Recession Real Estate Investing – Growth vs. Cashflow

August 31, 2010

Over the next few weeks I would like to look at a number of ‘conventional wisdoms’ of real estate that influenced investors worldwide, and explore whether they still hold up in the current environment.

Let’s first look at one of the easy targets.

Investing for Capital Growth

This mantra arguably lost more money for investors than any other over the last five years. During the boom time, the bubble pushed yields so low that it was difficult not to jump on the bandwagon.

Like with any stock market boom, the value investor is pushed to one side in favour of the stampede to be like all your ‘property millionaire’ friends’ who became rich in 3 years from flipping and taking capital gains. Of course, ignoring the value means that when markets inevitably find their real value – which meant over the last three years most of the ‘gold rushers’ were left exposed with assets they could not service, and who’s value was substantially lower than the bank loan, so they couldn’t sell either.

So where does that leave us in the current scenario? The values have fallen substantially in some areas, especially in previous ‘buy for growth’ boomtowns like Florida, Nevada, Spanish coasts, the swathes of new apartments in British Inner Cities. Does that mean they are cheap?

Let’s first look at the fundamental economic outlook to answer that question.

Supply and Demand

In areas where buy-for-growth was touted the most, these were characterized by enormous building booms. This led to a large oversupply of both buy to let and normal apartments, which has exacerbated price and rental drops. The issue with buying here right now is that, although prices have fallen back to possibly below pre boom levels, if there are simply too many properties for the market, then prices and rents will remain depressed until that overhang is taken up.

Inflation and Deflation

There are strong arguments for the market going in either direction here. If we have a long period of deflation, like what happened in Japan since 1990 (land prices are still 23% lower than 1990), then prices will continue to stagnate, bank lending will continue to contract, and slowly money will slowly drain out of the sector. If we have an inflationary scenario, interest rates will have to jump up to manage and the investor will need a strong cashflow to survive from the jump in the cost of borrowing. Either way, the real values are likely to erode without proper economic growth.

Bank Lending

There is of course a direct correlation between the amount of money invested in a sector and the growth of that sector – real estate houses prices boomed party because of a boom in bank lending to that sector. Now that lending has contracted sharply, there is a net movement out of the sector, reflected in houses prices. This also adversely affects the banks of course, since in reality, with gearing they have been the biggest real estate investor of all.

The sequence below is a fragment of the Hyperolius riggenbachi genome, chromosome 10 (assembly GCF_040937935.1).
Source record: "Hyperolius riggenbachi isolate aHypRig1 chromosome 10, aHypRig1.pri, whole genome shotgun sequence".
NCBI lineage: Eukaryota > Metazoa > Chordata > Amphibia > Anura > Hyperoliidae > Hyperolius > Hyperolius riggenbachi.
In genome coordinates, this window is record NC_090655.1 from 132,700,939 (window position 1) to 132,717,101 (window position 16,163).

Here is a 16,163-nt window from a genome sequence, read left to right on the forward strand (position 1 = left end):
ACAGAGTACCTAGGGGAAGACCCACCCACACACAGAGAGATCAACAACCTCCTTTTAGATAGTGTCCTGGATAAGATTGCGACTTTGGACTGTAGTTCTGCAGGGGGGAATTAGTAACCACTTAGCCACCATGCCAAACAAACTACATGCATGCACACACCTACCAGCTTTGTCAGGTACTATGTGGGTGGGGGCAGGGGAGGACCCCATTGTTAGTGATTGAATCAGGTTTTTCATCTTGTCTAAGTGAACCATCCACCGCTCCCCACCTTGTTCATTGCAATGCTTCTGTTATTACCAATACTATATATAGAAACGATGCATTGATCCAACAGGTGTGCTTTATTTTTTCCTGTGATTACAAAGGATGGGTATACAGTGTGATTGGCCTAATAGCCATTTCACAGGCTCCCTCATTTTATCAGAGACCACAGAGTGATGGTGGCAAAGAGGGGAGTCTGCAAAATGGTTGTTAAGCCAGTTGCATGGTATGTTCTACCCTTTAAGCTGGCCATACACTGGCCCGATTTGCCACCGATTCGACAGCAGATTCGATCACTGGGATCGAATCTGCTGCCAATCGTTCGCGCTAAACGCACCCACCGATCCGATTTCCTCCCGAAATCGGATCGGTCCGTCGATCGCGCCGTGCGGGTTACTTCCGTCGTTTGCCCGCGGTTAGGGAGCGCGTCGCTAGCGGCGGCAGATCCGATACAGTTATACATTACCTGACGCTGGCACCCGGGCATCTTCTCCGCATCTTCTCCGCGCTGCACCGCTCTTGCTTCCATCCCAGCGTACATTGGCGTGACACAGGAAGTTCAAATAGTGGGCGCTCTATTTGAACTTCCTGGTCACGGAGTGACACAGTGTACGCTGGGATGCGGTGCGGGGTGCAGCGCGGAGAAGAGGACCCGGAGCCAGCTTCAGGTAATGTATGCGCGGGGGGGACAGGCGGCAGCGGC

Since it is unlikely that we will see another boom in bank lending any time soon, while the banks lick their wounds and unwind positions, then money will continue to leave the sector. This is one of the most compelling arguments against buying for future potential capital growth.

What should we be looking for then? If it is unlikely that capital values will recover any time soon, then buy-for-growth is dead. Can you still make money from cashflow though?

Let us take an example of a market where right now investors are buying for recovering capital growth, for example Florida, and compare it with a market where investors are buying for cashflow, say Buffalo, New York. With $50,000 to invest, you could buy either:

1. A foreclosed Condo in Orlando, Florida.
For $167,000, previously sold in 2007 for $300,000. It may be possible to borrow for 20 years, 60% Loan to Value at 5% interest rate. Rent could be typically $900 a month. The utilities and outgoings here would be $300 per month.

2. Two double unit houses in Riverside, Buffalo.
Price $50,000 each. The price has not moved for ten years. The only finance available would be a 5 year loan, 50% Loan to Value at 10% interest rate. Rent could typically be $600 per unit per month, i.e. $2,400 a month. Utilities and other outgoings here would be $100 per month per unit, $400 per month.

In a scenario without capital growth, the Orlando option would put you ahead by $138 per month, and the Buffalo by $938 per month. However, in 5 years you would own Buffalo outright.

But let us take a recovery play idea – let’s say the market recovers fully over the next ten years and the Orlando condo returns to peak levels of 2007, and that Buffalo grows at 3% per annum. And let’s assume no change in rents.

In this scenario Orlando would have given you the gain of $133,000 (assuming you find a buyer) and rental income of $138 x 120 – totaling up to $149,560 plus ten years of amortization, $58,500. Total uplift of $208,060 profit in ten years.

Buffalo would give you rent of $938 x 5 years, then the full $2,000 a month income. Hobbling growth at 3% per annum, it compounds up to $116,000 value. $16,000 capital growth only, but this is more than compensated by the rent income which totals to $56,280 plus $120,000. So the total profit would be $66,000 from the sale plus $176,280 from the rent. $242,280 profit in ten years.

In other words, even in a positive capital growth scenario, the cashflow investment still returns 25% more than the ‘growth’ investment. If the market does not recover (I don’t believe it will, for the reasons outlined above) then the cashflow investment would return more than ten times more profit (i.e. based solely on the incomes above).

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